ian-poole-radio-electronicsI had an interesting chat with Ian Poole, editor of Radio-Electronics.com and Electronics Notes, at electronica. He highlighted an issue that frequently frustrates him: companies not search engine optimising articles.

“As a general comment, virtually all articles sent in by companies and agencies in general are not optimised sufficiently if at all. As a result they do not do well on the web.”

As someone who has built two websites with very impressive traffic figures, Ian is someone I respect immensely when he talks about SEO. He pointed out that a little research around titles and keywords could enable the article to gain far more traction and return on investment, although it make take some time for the article to gain traction with Google. Unfortunately he believes that thinking about keywords and SEO simply doesn’t occur to many authors.

The problem is simple: most companies are still writing articles with print publications in mind. So the titles are written to attract readers of paper publications. Ian feels that there is a tendency to focus on the company’s message, rather than how the content will help the reader or the keywords that the reader might search.

This is a great point: it’s far to easy to forget SEO when writing articles. It’s something that the best companies and agencies understand, and those who do think of SEO will benefit substantially. Ian is keen for people to really think about how to improve the performance of the article in the SERPs: he points out that many articles don’t use subheadings – an SEO tactic that is easy to implement but all too frequently forgotten.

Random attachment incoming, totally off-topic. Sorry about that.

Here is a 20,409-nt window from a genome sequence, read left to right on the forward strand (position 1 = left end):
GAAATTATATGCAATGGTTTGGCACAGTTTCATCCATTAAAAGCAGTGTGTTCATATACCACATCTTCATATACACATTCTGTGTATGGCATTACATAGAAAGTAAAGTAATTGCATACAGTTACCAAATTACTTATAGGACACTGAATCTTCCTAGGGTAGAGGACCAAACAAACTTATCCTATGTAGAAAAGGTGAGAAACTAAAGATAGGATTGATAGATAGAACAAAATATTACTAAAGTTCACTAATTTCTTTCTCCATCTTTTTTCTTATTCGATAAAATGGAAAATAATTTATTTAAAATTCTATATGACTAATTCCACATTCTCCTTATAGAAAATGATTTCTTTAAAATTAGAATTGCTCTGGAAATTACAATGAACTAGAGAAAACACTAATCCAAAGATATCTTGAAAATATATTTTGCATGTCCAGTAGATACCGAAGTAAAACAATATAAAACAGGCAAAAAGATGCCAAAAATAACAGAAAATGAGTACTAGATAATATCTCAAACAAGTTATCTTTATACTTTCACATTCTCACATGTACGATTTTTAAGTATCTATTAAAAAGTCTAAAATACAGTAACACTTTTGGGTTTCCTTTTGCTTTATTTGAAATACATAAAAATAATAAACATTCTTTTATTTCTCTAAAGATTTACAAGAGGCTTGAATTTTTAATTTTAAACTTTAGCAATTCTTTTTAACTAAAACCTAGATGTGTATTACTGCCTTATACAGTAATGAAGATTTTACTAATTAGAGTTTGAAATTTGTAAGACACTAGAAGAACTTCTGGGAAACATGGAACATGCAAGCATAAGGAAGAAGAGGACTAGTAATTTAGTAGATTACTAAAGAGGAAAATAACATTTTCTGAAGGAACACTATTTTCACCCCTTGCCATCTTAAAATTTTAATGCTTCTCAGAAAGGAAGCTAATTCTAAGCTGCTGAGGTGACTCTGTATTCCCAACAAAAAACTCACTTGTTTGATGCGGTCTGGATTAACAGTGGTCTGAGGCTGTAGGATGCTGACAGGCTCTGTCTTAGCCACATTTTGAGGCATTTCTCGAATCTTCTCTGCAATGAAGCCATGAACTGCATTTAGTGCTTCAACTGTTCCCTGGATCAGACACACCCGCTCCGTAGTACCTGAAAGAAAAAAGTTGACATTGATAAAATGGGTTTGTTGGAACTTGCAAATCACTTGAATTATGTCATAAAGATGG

Although there is no excuse to optimise the body copy of the article for search engines, it raises an interesting question about headlines. Titles written for Google are sometimes not the most compelling or intriguing for humans. So should we focus on SEO for headlines or take the Buzzfeed approach and try to make it impossible for readers to avoid clicking when they see the article in a list?

Ian has a simple approach to this: he believes that SEO is so important for articles hosted on publishers’ websites that this should take priority. If, however, you are promoting the article on social media or a newsletter, then it is more about human interaction, and you should craft your title to drive clicks.

So although there is still room for fun, engaging headlines, article SEO is one of the things that authors could do to improve the ROI of digital PR activities. Do your keyword research and optimise the content, and you won’t believe what will happen next!


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